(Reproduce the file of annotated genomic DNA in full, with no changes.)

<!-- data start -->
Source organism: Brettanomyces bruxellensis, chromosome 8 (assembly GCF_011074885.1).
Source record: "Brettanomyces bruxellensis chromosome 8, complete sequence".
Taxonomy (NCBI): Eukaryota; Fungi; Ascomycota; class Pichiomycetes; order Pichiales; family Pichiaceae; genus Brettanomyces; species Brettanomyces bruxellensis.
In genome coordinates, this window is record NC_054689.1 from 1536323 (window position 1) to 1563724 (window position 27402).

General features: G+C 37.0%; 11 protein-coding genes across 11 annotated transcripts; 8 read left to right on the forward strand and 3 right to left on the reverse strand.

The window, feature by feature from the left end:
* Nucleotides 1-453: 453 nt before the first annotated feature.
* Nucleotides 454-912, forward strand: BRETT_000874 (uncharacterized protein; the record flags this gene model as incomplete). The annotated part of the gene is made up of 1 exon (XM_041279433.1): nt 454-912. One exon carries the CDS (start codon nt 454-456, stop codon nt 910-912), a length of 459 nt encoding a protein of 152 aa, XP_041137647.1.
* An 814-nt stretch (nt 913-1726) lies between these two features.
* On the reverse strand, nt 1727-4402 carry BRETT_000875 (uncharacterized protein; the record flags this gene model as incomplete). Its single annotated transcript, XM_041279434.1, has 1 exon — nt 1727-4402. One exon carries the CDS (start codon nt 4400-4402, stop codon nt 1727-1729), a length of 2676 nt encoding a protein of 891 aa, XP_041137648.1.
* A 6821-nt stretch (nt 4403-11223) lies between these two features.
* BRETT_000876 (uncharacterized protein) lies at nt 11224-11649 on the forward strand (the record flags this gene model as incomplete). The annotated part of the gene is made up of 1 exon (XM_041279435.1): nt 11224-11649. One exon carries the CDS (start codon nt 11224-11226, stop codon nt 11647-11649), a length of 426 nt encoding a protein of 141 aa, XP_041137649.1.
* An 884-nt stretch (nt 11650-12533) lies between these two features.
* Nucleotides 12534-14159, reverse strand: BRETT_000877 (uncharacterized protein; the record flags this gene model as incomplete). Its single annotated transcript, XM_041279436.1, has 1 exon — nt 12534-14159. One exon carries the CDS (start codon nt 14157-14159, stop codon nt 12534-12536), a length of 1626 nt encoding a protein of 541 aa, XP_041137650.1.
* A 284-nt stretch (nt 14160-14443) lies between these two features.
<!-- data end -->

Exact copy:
Source organism: Brettanomyces bruxellensis, chromosome 8 (assembly GCF_011074885.1).
Source record: "Brettanomyces bruxellensis chromosome 8, complete sequence".
Taxonomy (NCBI): Eukaryota; Fungi; Ascomycota; class Pichiomycetes; order Pichiales; family Pichiaceae; genus Brettanomyces; species Brettanomyces bruxellensis.
In genome coordinates, this window is record NC_054689.1 from 1536323 (window position 1) to 1563724 (window position 27402).

General features: G+C 37.0%; 11 protein-coding genes across 11 annotated transcripts; 8 read left to right on the forward strand and 3 right to left on the reverse strand.

The window, feature by feature from the left end:
* Nucleotides 1-453: 453 nt before the first annotated feature.
* Nucleotides 454-912, forward strand: BRETT_000874 (uncharacterized protein; the record flags this gene model as incomplete). The annotated part of the gene is made up of 1 exon (XM_041279433.1): nt 454-912. One exon carries the CDS (start codon nt 454-456, stop codon nt 910-912), a length of 459 nt encoding a protein of 152 aa, XP_041137647.1.
* An 814-nt stretch (nt 913-1726) lies between these two features.
* On the reverse strand, nt 1727-4402 carry BRETT_000875 (uncharacterized protein; the record flags this gene model as incomplete). Its single annotated transcript, XM_041279434.1, has 1 exon — nt 1727-4402. One exon carries the CDS (start codon nt 4400-4402, stop codon nt 1727-1729), a length of 2676 nt encoding a protein of 891 aa, XP_041137648.1.
* A 6821-nt stretch (nt 4403-11223) lies between these two features.
* BRETT_000876 (uncharacterized protein) lies at nt 11224-11649 on the forward strand (the record flags this gene model as incomplete). The annotated part of the gene is made up of 1 exon (XM_041279435.1): nt 11224-11649. One exon carries the CDS (start codon nt 11224-11226, stop codon nt 11647-11649), a length of 426 nt encoding a protein of 141 aa, XP_041137649.1.
* An 884-nt stretch (nt 11650-12533) lies between these two features.
* Nucleotides 12534-14159, reverse strand: BRETT_000877 (uncharacterized protein; the record flags this gene model as incomplete). Its single annotated transcript, XM_041279436.1, has 1 exon — nt 12534-14159. One exon carries the CDS (start codon nt 14157-14159, stop codon nt 12534-12536), a length of 1626 nt encoding a protein of 541 aa, XP_041137650.1.
* A 284-nt stretch (nt 14160-14443) lies between these two features.